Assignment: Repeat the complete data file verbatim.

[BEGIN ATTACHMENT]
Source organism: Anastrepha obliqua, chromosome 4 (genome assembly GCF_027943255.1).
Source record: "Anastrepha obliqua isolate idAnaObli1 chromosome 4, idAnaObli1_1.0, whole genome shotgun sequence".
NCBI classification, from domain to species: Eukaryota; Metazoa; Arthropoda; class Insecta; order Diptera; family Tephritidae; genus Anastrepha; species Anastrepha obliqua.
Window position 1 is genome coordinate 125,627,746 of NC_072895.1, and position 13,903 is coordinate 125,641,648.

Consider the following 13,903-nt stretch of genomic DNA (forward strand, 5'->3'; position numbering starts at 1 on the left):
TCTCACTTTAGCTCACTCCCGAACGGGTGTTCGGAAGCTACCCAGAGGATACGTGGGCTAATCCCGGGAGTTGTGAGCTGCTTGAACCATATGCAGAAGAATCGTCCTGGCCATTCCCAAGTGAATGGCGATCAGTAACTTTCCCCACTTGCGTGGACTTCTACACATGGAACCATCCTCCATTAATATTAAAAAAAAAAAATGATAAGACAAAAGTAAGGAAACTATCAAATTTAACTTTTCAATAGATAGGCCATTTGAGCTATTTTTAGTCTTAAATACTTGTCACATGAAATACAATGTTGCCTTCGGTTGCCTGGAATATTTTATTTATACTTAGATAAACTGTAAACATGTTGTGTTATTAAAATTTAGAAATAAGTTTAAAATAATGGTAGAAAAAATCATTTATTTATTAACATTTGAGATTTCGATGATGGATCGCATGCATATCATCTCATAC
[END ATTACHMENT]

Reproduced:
Source organism: Anastrepha obliqua, chromosome 4 (genome assembly GCF_027943255.1).
Source record: "Anastrepha obliqua isolate idAnaObli1 chromosome 4, idAnaObli1_1.0, whole genome shotgun sequence".
NCBI classification, from domain to species: Eukaryota; Metazoa; Arthropoda; class Insecta; order Diptera; family Tephritidae; genus Anastrepha; species Anastrepha obliqua.
Window position 1 is genome coordinate 125,627,746 of NC_072895.1, and position 13,903 is coordinate 125,641,648.

Consider the following 13,903-nt stretch of genomic DNA (forward strand, 5'->3'; position numbering starts at 1 on the left):
TCTCACTTTAGCTCACTCCCGAACGGGTGTTCGGAAGCTACCCAGAGGATACGTGGGCTAATCCCGGGAGTTGTGAGCTGCTTGAACCATATGCAGAAGAATCGTCCTGGCCATTCCCAAGTGAATGGCGATCAGTAACTTTCCCCACTTGCGTGGACTTCTACACATGGAACCATCCTCCATTAATATTAAAAAAAAAAAATGATAAGACAAAAGTAAGGAAACTATCAAATTTAACTTTTCAATAGATAGGCCATTTGAGCTATTTTTAGTCTTAAATACTTGTCACATGAAATACAATGTTGCCTTCGGTTGCCTGGAATATTTTATTTATACTTAGATAAACTGTAAACATGTTGTGTTATTAAAATTTAGAAATAAGTTTAAAATAATGGTAGAAAAAATCATTTATTTATTAACATTTGAGATTTCGATGATGGATCGCATGCATATCATCTCATAC